Moscow's troops have been pummelling eastern Ukraine for weeks and are slowly advancing, despite fierce resistance from the outgunned Ukrainian military.
With President Vladimir Putin's forces tightening their grip on the strategically important city of Severodonetsk in the Donbas, its twin city of Lysychansk is now coming under heavier bombardment.
"The Russian army is... just destroying everything" in Lysychansk, Sergiy Gaiday, governor of the Lugansk region, which includes both cities, wrote on Telegram.
"It's just hell out there," after four months of shelling in Severodonetsk, across the Donets river, he wrote later.
"Our boys are holding their positions and will continue to hold on as long as necessary," he added.
Pro-Russian separatists claimed they were close to surrounding both Lysychansk and Severodonetsk.
"Over the past several days enormous work has been accomplished," Andrei Marochko, an officer in the separatist army of Lugansk, told Russian state television.
'Only Grannies Left'
Taking control of the two cities would give Moscow control of the whole of Lugansk, allowing them to press further into the Donbas.
After being pushed back from Kyiv and other parts of Ukraine following their February invasion, Moscow is seeking to seize a vast eastern swathe of the country.
But daily bombardment also continues in other parts of the country.
The northeastern city of Kharkiv near the Russian border was near empty on Wednesday, AFP reporters said, a day after Russian shelling killed five people in the city.
Leyla Shoydhry, a young woman in a park near the opera house, said the situation was "very bad".
"Last night the building next to mine collapsed from the bombardment while I was sleeping," she said.
Roman Pohuliay, a 19-year-old in a pink sweatshirt, said most residents had fled the city.
"Only the grannies are left," he said.
In his daily address Tuesday, Ukrainian President Volodymyr Zelensky accused the Russian army of "brutal and cynical" shelling in the eastern Kharkiv region, where the governor said 15 people had been killed Tuesday.
In a briefing Wednesday, the Russian defence ministry claimed responsibility for a missile strike it said killed a number of Ukrainian troops in the southern city of Mykolaiv.
Mayor Oleksandr Senkevych told Ukrainian television that the strike hit two firms and a school, sparking a blaze that authorities could not put out.
In the central city of Zaporizhzhia, women were training to use Kalashnikov assault rifles in urban combat as Russian forces edged nearer.
"When you can do something, it's not so scary to take a machine gun in your hands," said Ulyana Kiyashko, 29, after moving through an improvised combat zone in a basement.
Aid group Doctors Without Borders said it had gathered accounts of an "outrageous lack of care to distinguish and protect civilians" during the war in Ukraine.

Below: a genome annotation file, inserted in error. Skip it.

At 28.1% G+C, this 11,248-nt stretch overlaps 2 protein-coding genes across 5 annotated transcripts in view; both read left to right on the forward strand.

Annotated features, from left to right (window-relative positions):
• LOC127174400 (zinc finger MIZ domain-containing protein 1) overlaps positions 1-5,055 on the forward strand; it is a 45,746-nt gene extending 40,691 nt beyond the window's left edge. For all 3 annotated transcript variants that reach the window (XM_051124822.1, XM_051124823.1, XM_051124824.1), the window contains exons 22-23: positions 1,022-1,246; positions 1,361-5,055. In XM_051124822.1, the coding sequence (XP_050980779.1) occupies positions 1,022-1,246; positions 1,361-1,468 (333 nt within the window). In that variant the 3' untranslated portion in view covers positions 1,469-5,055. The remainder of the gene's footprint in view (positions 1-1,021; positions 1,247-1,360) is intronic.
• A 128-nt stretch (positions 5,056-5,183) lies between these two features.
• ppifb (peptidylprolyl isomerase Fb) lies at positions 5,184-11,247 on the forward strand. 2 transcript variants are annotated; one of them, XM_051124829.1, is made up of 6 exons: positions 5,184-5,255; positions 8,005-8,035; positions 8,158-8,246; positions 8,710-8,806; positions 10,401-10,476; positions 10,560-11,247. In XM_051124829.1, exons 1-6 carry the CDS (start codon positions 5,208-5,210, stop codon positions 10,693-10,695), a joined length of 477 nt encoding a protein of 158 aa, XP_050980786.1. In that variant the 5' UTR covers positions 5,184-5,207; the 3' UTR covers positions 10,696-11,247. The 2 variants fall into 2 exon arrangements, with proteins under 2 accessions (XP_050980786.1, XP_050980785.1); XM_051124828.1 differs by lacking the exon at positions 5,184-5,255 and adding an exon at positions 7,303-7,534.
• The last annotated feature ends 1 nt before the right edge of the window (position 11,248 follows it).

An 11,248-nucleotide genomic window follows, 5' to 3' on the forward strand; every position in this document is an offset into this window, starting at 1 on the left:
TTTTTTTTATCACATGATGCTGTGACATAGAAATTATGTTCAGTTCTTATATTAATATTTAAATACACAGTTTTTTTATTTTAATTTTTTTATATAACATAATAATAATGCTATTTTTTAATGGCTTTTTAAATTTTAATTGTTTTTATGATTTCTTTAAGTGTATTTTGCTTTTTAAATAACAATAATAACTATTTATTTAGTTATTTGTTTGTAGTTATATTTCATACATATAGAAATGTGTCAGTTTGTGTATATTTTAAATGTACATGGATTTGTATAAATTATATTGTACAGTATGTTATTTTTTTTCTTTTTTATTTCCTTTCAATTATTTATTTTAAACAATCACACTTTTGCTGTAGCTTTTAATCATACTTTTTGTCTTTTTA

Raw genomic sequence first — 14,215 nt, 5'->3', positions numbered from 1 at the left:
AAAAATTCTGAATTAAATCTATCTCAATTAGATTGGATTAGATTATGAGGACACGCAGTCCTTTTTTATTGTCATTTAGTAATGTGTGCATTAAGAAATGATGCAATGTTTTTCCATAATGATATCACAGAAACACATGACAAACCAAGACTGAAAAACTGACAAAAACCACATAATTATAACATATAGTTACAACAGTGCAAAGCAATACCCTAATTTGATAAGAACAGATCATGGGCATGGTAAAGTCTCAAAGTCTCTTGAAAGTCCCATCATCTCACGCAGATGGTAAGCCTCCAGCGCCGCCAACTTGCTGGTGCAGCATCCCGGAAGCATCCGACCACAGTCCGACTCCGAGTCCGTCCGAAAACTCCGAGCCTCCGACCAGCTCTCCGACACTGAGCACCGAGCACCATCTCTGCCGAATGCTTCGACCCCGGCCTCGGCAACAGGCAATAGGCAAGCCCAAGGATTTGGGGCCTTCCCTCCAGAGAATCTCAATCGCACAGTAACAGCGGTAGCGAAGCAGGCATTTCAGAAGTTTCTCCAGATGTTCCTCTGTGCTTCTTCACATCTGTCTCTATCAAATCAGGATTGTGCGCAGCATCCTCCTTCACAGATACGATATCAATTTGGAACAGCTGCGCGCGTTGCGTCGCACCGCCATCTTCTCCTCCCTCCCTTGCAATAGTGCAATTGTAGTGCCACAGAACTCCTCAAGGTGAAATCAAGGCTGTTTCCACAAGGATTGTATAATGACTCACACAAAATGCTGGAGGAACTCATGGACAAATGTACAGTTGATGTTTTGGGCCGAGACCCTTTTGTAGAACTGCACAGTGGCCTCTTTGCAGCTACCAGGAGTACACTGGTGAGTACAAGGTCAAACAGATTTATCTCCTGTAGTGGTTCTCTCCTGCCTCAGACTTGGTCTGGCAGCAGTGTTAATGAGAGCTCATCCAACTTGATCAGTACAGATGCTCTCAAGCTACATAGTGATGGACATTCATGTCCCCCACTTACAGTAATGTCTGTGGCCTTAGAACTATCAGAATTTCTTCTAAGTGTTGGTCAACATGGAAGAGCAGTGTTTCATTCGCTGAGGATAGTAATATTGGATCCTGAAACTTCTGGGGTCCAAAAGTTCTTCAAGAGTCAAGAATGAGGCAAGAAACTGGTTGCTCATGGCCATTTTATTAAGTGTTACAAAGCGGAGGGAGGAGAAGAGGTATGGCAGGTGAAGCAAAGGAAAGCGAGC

Most patients it had evacuated by train blamed Russian or Russian-backed forces for a spectrum of gruesome injuries, it added.
Ship Leaves Mariupol
On the Russian side, officials said Wednesday two drones had hit an oil refinery in the Rostov region bordering Ukraine, causing an explosion and a fire but no casualties.
Away from the battlefield, Moscow summoned Brussels' ambassador in a dispute with EU member Lithuania over the country's restrictions on rail traffic to the Russian outpost of Kaliningrad.
The territory is around 1,000 miles (1,600 kilometres) from Moscow, bordering Lithuania and Poland.
By blocking goods arriving from Russia, Lithuania says it is simply adhering to European Union-wide sanctions on Moscow.
The United States made clear its commitment to Lithuania as an ally in NATO, which considers an attack against one member an attack on all.
And Germany urged Russia not to "violate international law" by retaliating against Lithuania.
Also on Wednesday, a Turkish cargo ship left the Russian-occupied city of Mariupol on Ukraine's Sea of Azov coast.
Moscow and Ankara have negotiated for weeks towards getting millions of tonnes of desperately needed grain out of the war zone and on to Africa and the Middle East.
But it was not immediately clear whether the Azov Concord was carrying wheat.
Turkey's defence ministry said four-way talks would be held "in the coming weeks" between Russia, Turkey, Ukraine and the United Nations, with media reporting the meeting could happen next week.
Reporters Without Borders (RSF) said in an investigation published Wednesday that a Ukrainian photojournalist, Maks Levin, had been killed and possibly tortured by Russian troops after his capture on March 13.
In Brussels, ministers unanimously agreed Tuesday to grant Ukraine and neighbour Moldova candidate status for membership in the European Union.
German Chancellor Olaf Scholz told parliament in Berlin on Wednesday that Ukraine "needs a Marshall Plan for its reconstruction", a reference to the post-World War II aid from Washington that helped a devastated Europe get back on its feet.
Ukraine and Russia were "still far from negotiations... because Putin still believes in the possibility of a dictated peace", he added, urging Kyiv's Western allies to keep up their military and financial support.
Spain's Foreign Minister Jose Manuel Albares on Wednesday said the Ukrainian president would join a NATO summit to be held in Madrid next week via video link.
Moscow, meanwhile, complained that its delegates to an Organization for Security and Cooperation in Europe (OSCE) assembly in Britain next month had been refused UK visas.
The Kremlin was Wednesday turning to other members of the so-called "BRICS" grouping that also includes Brazil, India, China and South Africa.
Russia is "actively redirecting its trade flows and external economic contacts towards reliable international partners, above all the BRICS countries," Putin told a business forum by video link ahead of a virtual leaders' summit Thursday.